Referring now to FIGS. 16E, 17F, 17G and 17H, recall from step 1516 of FIG. 15 that normalized attribute values of the new entity are determined by dividing the adjusted attribute values of the new entity by the square root of the sum of squares of adjusted attribute values of the new entity. More specifically, as shown in step 1652 of FIG. 16E, a loop to process each of the attributes is initialized; an attribute count will loop from 1 to 6. Next, as shown in step 1654, for each attribute, a normalized attribute value (NORM_ATTR_VALUE) of an attribute of the new entity is determined by dividing the adjusted attribute value (ADJ_ATTR_VALUE) of the attribute of the new entity by the square root of the sum of squares of the adjusted attributes of the new entity. As shown in steps 1656 and 1658, this determination is repeated for each attribute.

Referring to FIGS. 17F, 17G, and 17H, take for example, the first attribute of the new entity; the normalized attribute value is 0.2407002 (=0.7292862/3.0298536). Normalized values of the other attributes of the new entity are similarly determined as can be seen by reviewing FIGS. 17F, 17G, and 17H.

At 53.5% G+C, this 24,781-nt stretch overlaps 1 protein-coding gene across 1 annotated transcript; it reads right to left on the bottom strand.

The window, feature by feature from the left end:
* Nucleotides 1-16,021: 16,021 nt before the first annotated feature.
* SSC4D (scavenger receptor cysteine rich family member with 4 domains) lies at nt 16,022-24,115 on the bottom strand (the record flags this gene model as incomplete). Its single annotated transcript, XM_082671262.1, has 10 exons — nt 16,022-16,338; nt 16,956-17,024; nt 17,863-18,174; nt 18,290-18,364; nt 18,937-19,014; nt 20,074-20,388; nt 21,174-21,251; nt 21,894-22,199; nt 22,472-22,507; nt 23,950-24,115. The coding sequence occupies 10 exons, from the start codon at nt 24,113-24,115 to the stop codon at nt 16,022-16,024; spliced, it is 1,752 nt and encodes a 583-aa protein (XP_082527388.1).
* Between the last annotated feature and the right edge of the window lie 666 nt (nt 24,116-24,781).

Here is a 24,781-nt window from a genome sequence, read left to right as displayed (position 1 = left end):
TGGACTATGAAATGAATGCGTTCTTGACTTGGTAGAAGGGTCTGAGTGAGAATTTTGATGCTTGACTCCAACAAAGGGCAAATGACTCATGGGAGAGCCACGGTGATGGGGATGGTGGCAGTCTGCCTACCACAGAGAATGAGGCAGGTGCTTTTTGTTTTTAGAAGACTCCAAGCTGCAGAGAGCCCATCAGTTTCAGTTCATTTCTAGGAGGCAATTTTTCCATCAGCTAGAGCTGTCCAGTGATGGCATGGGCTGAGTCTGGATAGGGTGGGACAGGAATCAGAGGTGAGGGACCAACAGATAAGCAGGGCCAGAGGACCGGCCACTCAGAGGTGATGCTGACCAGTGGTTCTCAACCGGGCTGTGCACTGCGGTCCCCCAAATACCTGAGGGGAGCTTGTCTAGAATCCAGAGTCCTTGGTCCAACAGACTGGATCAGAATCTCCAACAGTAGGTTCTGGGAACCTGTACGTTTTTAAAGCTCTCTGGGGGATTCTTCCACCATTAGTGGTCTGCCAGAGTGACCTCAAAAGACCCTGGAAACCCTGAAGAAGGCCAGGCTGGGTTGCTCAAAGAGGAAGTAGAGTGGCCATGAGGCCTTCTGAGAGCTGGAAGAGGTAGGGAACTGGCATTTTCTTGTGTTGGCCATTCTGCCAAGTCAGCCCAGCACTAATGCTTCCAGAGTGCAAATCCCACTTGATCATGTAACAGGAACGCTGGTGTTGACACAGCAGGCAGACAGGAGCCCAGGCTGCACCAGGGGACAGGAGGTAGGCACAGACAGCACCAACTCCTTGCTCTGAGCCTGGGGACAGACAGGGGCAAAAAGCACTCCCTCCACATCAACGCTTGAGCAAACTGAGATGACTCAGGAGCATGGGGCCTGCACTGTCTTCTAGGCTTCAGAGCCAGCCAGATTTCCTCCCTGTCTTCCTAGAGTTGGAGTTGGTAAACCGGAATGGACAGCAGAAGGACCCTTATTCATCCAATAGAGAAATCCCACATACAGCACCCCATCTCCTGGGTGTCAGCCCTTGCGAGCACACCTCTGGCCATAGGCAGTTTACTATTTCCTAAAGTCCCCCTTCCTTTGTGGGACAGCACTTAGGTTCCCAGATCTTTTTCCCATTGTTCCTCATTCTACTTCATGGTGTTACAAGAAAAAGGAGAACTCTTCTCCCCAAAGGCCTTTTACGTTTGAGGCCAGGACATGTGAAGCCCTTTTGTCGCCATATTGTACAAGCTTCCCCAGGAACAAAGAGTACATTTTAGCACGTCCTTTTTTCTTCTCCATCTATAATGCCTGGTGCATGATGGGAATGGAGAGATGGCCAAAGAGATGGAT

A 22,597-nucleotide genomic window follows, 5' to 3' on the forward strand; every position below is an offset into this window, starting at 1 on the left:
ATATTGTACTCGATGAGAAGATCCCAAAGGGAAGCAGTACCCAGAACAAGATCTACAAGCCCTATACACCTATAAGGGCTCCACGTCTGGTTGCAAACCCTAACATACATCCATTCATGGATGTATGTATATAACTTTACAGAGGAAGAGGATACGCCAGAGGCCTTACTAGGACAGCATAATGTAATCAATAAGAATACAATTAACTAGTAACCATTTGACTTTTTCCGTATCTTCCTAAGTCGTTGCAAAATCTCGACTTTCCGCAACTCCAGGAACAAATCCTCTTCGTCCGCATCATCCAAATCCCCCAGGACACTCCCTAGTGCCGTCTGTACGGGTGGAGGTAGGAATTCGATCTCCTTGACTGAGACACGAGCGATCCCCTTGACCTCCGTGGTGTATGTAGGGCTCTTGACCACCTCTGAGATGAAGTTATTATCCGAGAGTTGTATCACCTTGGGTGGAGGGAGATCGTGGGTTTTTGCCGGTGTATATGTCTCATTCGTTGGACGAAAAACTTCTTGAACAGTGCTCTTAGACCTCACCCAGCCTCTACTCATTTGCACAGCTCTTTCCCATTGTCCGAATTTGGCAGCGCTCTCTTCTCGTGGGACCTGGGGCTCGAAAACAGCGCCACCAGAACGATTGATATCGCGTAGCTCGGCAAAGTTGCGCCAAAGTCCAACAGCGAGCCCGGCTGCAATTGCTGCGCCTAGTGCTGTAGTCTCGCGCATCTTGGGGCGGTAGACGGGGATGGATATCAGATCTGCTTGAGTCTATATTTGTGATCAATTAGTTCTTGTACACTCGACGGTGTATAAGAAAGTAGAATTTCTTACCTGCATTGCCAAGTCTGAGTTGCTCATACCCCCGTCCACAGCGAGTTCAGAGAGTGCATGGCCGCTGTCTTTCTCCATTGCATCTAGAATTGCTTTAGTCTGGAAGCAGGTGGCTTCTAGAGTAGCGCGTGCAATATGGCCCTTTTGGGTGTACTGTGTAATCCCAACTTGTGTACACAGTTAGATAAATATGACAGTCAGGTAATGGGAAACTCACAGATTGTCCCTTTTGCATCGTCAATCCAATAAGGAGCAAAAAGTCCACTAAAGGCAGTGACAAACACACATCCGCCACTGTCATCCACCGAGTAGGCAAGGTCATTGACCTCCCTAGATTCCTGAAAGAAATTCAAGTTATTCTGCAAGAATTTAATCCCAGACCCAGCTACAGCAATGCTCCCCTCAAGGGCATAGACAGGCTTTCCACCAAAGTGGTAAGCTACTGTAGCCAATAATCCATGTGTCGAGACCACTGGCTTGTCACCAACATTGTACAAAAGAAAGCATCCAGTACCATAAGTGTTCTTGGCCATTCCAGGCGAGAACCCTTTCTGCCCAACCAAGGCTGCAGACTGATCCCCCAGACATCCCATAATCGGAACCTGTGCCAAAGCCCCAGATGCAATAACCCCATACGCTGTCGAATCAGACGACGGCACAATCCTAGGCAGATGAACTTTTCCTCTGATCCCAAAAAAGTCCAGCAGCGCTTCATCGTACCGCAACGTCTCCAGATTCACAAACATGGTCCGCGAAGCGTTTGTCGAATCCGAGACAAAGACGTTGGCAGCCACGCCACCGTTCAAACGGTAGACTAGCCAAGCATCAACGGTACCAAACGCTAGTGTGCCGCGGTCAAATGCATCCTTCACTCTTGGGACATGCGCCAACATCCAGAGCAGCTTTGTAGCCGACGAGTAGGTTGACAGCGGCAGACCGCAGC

Referring now to FIGS. 16F, 17D, 17H and 17I, recall from step 1518 of FIG. 15 that similarities and case weights are determined for each entity. More specifically, as shown in step 1661 of FIG. 16F, processing loops for processing each entity and each attribute are initialized; an attribute count will loop from 1 to 6 and an entity count will also loop from 1 to 6. Moreover, a total case weight value TOTAL_CASE_WT) is initialized by setting it to zero (0). Next, as shown in step 1662, a similarity value (SIM) between the new entity and an entity is initialized. Thereafter, as shown in steps 1663, 1664, and 1665, within a loop of attributes, a running set of similarities (SIM) is determined by adding the product of an adjusted attribute value (ADJ_ATTR_VALUE) of the attribute of the entity and the normalized attribute value (NORM_ATTR_VALUE) of the attribute of the new entity to a previous similarity value (SIM). As shown in steps 1666, 1668, and 1669, for each entity, a case weight (CASE_WT) is determined by dividing the final of the running set of sums of similarities (SIM) for the entity by the square root of the sum of squares of adjusted attribute values (SUM_SQRS) of the entity. Moreover, recall from step 1520 of FIG. 15 that a total case weight value is determined. As shown in steps 1667, 1668, and 1669, a running sum of a total case weight value (TOTAL_CASE_WT) is kept while looping through the entities. The total case weight (TOTAL_CASE_WT) is determined as the sum of the previous total case weight (TOTAL_CASE_WT) and the case weight (CASE_WT) of the current entity.